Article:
UA scientists receive $2.5 million to study Amazon forests, climate change

November 21, 2007

By hammersmith

[Source: UA LQP Faculty/Staff News] – A University of Arizona-led international team of scientists has received a five-year, $2.5 million grant that will send students and early-career scientists to the Amazon to study tropical ecology and biogeochemistry, and conduct related experiments within the tropical forest biome at the UA’s Biosphere 2.

The National Science Foundation-funded project is called the Partnership for International Research and Education — Amazonia, or Amazon-PIRE. The grant includes $1.5 million for stipends and fellowships to support participating students and early-career scientists. PIRE students will take a field course in Brazil’s Amazon forest, conduct related experiments at Biosphere 2 and work with Brazilian scientists and students through exchanges at Brazilian scientific institutions.

The project combines international collaboration with interdisciplinary training in earth system science, remote sensing and modeling. “Our project has a globally important scientific goal ? which is to figure out how climate changes affect Amazon forests. And there’s an educational goal ?to help transform science education so the next generation of scientists will be successful in an increasingly globalized scientific community,” said principal investigator Scott Saleska, an assistant professor in the UA’s department of ecology and evolutionary biology.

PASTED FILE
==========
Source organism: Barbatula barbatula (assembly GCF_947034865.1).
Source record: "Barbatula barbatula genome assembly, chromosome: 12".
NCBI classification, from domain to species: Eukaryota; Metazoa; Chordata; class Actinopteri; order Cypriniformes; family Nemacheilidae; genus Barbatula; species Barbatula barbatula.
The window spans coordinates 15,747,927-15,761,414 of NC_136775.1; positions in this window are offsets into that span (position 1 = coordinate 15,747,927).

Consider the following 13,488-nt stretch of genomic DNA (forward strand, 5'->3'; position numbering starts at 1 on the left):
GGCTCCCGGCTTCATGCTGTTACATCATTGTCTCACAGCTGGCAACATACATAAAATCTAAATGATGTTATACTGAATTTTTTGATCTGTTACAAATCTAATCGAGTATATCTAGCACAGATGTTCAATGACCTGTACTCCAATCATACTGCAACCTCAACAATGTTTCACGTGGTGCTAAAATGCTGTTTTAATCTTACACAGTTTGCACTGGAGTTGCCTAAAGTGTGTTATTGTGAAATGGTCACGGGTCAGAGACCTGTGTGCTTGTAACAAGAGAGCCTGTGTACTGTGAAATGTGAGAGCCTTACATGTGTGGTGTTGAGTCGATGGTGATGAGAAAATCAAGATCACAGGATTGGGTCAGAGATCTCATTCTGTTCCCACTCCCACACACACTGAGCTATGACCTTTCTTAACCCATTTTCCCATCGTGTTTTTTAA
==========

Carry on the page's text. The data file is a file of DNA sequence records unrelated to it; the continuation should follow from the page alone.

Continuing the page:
“The purpose of NSF’s Amazon-PIRE program is to change how education works in this country by supporting new models for international collaboration and training. The educational goal is especially critical in environmental science, where cultural barriers can reinforce the disparity in knowledge between the most studied ecosystems, generally those in North America and Europe, and the ecosystems about which new knowledge and data are most needed, such as those in the tropics,” Saleska said. “Because the forests of the Amazon basin form the largest contiguous, intact tropical forest on Earth, Amazonia is a storehouse of carbon whose fate will influence the fate of climate change globally,” said Saleska, also a member of Biosphere 2’s science steering committee member and of the UA’s Institute for the Study of Planet Earth.

Saleska’s co-principal investigators on the grant are Alfredo Huete, UA professor of soil, water and environmental science, W. James Shuttleworth, UA professor of hydrology and water resources and atmospheric sciences, and Steven C. Wofsy, professor of atmospheric and environmental science at Harvard University. Other UA researchers participating in the project include Biosphere 2 Director Travis Huxman, an associate professor of ecology and evolutionary biology; Brian Enquist, associate professor of ecology and evolutionary biology; Timothy Finan, director of the Bureau of Applied Research in Anthropology; Joellen Russell, assistant professor of geosciences; and Scott Whiteford, director of UA’s Center for Latin American Studies. [Read more at]